26.05.2021 | TopNews Prof. Dr. Aleksandra Trifunovic
Mitochondria are the power plants of our cells. Defects in mitochondrial functions, especially the response to stress, lead to diseases like neurodegenerative diseases or myocardial disorders. Understanding the mitochondrial stress response in mammals remains a pivotal gap in knowledge. Over the last years it became increasingly clear that unlike in model organisms like C. elegans, mammalian mitochondrial unfolded protein response (UPRmt)may not be the primary nor prominent response to mitochondrial respiratory dysfunction. Experiments with patient-derived cell lines and cells treated with mitochondrial toxins exhibit transcriptional reprogramming mimicking the integrated stress response arm of the “classical” cellular unfolded protein response, which is centered on the activating transcription factor 4 (ATF4). However, many questions on the regulation of the mitochondrial stress response remains enigmatic, in particular fine tuning of the transcriptional regulation.
Trifunovic and her team with Sophie Kaspar in the lead now uncovered an unexpected intricate interplay between three transcription factors that regulate the mitochondrial stress response: CHOP, C/EBPβ, and ATF4. By analyzing a large amount of multiomics data and verification in animal models this finding disputes a long-standing paradigm viewing CHOP as a main transcriptional activator of mitochondrial unfolded protein response. The researchers present that CHOP interacts with the inhibitory isoform of C/EBPβ and thereby attenuated prolonged integrated stress response through regulation of ATF4 activity.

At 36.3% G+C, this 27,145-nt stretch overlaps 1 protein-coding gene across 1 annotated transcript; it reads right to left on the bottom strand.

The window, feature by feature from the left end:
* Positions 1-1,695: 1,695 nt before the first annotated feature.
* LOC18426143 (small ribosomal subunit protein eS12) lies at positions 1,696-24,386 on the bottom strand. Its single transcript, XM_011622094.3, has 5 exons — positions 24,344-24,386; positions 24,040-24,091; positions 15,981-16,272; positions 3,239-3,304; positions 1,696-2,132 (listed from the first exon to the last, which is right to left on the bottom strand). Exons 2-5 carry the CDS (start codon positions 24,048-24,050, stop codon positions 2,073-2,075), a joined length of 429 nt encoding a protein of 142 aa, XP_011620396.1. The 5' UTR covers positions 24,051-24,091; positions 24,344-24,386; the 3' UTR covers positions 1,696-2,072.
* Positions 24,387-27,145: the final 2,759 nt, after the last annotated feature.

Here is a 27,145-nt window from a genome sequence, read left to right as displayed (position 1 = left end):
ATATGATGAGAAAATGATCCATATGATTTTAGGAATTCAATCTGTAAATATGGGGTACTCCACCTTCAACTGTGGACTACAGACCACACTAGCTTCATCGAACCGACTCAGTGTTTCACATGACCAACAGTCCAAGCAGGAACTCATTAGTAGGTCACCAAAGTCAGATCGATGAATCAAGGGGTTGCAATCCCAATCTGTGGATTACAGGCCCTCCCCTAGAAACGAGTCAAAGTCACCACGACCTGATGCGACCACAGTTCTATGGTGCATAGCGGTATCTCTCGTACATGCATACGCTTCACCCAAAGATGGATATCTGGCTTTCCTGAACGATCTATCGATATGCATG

The results highlight the role of CHOP as a rheostat that attenuates prolonged integrated stress response, prevents unfavorable modification of metabolism, and postpones the onset of mitochondrial cardiomyopathy.
These results represent another piece of the puzzle for understanding these largely unknown mechanisms that play a central role in determining the extent of tissue specific defect arising from the respiratory chain deficiency, but also highlight the importance of temporal changes in integrated stress response and progression of disease in vivo.
“We have just started uncovering the complexity of how mitochondria signal their discomfort and stress. Our results suggest that some of these responses might be potential drug targets in myriad of pathological states, including aging, when mitochondria do not function properly,” said Trifunovic
For this study Trifunovic cooperated with Scientists from McGill University (Montreal, Canada), Karolinska Institute (Sweden) and Case Western Reserve University (Cleveland, Ohio, USA), all of which are have strong background in the regulation of integrated stress response in different pathophysiological conditions.
Kaspar S, Oertlin C, Szczepanowska K, Kukat A, Senft K, Lucas C, Brodesser S, Hatzoglou M, Larsson O, Topisirovic I, Trifunovic A. Adaptation to mitochondrial stress requires
CHOP-directed tuning of ISR. Sci Adv. 2021